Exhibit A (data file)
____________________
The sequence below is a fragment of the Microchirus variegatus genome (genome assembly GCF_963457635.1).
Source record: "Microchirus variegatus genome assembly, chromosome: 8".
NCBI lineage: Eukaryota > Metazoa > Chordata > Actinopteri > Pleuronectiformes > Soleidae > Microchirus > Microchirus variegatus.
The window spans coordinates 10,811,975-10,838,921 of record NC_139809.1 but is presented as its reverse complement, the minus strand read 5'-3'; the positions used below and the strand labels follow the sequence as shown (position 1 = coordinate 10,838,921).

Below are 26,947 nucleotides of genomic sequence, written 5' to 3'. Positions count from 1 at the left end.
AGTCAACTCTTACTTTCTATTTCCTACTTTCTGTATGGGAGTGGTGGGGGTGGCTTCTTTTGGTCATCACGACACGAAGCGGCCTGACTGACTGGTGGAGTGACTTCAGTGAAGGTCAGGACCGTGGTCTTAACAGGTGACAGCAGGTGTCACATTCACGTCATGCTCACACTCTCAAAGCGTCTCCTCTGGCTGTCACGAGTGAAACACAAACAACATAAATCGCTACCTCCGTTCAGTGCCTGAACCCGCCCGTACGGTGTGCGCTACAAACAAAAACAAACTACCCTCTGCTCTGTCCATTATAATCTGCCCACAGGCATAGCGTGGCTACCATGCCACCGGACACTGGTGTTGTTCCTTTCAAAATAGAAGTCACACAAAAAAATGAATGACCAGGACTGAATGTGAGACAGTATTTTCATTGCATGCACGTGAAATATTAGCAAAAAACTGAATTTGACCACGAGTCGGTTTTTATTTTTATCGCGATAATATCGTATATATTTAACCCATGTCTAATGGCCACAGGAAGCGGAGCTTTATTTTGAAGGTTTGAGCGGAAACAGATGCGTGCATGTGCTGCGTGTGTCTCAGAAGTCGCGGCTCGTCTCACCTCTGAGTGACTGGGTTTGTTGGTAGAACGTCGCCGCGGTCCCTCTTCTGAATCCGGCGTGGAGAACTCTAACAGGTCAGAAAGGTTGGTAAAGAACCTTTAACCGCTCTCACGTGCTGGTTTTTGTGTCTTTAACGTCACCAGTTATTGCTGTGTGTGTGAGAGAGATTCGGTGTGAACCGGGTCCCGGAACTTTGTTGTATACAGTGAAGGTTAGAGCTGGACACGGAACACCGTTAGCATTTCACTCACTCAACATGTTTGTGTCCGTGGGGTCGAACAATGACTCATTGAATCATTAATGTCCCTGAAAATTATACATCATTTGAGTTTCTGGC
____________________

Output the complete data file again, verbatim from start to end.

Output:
The sequence below is a fragment of the Microchirus variegatus genome (genome assembly GCF_963457635.1).
Source record: "Microchirus variegatus genome assembly, chromosome: 8".
NCBI lineage: Eukaryota > Metazoa > Chordata > Actinopteri > Pleuronectiformes > Soleidae > Microchirus > Microchirus variegatus.
The window spans coordinates 10,811,975-10,838,921 of record NC_139809.1 but is presented as its reverse complement, the minus strand read 5'-3'; the positions used below and the strand labels follow the sequence as shown (position 1 = coordinate 10,838,921).

Below are 26,947 nucleotides of genomic sequence, written 5' to 3'. Positions count from 1 at the left end.
AGTCAACTCTTACTTTCTATTTCCTACTTTCTGTATGGGAGTGGTGGGGGTGGCTTCTTTTGGTCATCACGACACGAAGCGGCCTGACTGACTGGTGGAGTGACTTCAGTGAAGGTCAGGACCGTGGTCTTAACAGGTGACAGCAGGTGTCACATTCACGTCATGCTCACACTCTCAAAGCGTCTCCTCTGGCTGTCACGAGTGAAACACAAACAACATAAATCGCTACCTCCGTTCAGTGCCTGAACCCGCCCGTACGGTGTGCGCTACAAACAAAAACAAACTACCCTCTGCTCTGTCCATTATAATCTGCCCACAGGCATAGCGTGGCTACCATGCCACCGGACACTGGTGTTGTTCCTTTCAAAATAGAAGTCACACAAAAAAATGAATGACCAGGACTGAATGTGAGACAGTATTTTCATTGCATGCACGTGAAATATTAGCAAAAAACTGAATTTGACCACGAGTCGGTTTTTATTTTTATCGCGATAATATCGTATATATTTAACCCATGTCTAATGGCCACAGGAAGCGGAGCTTTATTTTGAAGGTTTGAGCGGAAACAGATGCGTGCATGTGCTGCGTGTGTCTCAGAAGTCGCGGCTCGTCTCACCTCTGAGTGACTGGGTTTGTTGGTAGAACGTCGCCGCGGTCCCTCTTCTGAATCCGGCGTGGAGAACTCTAACAGGTCAGAAAGGTTGGTAAAGAACCTTTAACCGCTCTCACGTGCTGGTTTTTGTGTCTTTAACGTCACCAGTTATTGCTGTGTGTGTGAGAGAGATTCGGTGTGAACCGGGTCCCGGAACTTTGTTGTATACAGTGAAGGTTAGAGCTGGACACGGAACACCGTTAGCATTTCACTCACTCAACATGTTTGTGTCCGTGGGGTCGAACAATGACTCATTGAATCATTAATGTCCCTGAAAATTATACATCATTTGAGTTTCTGGC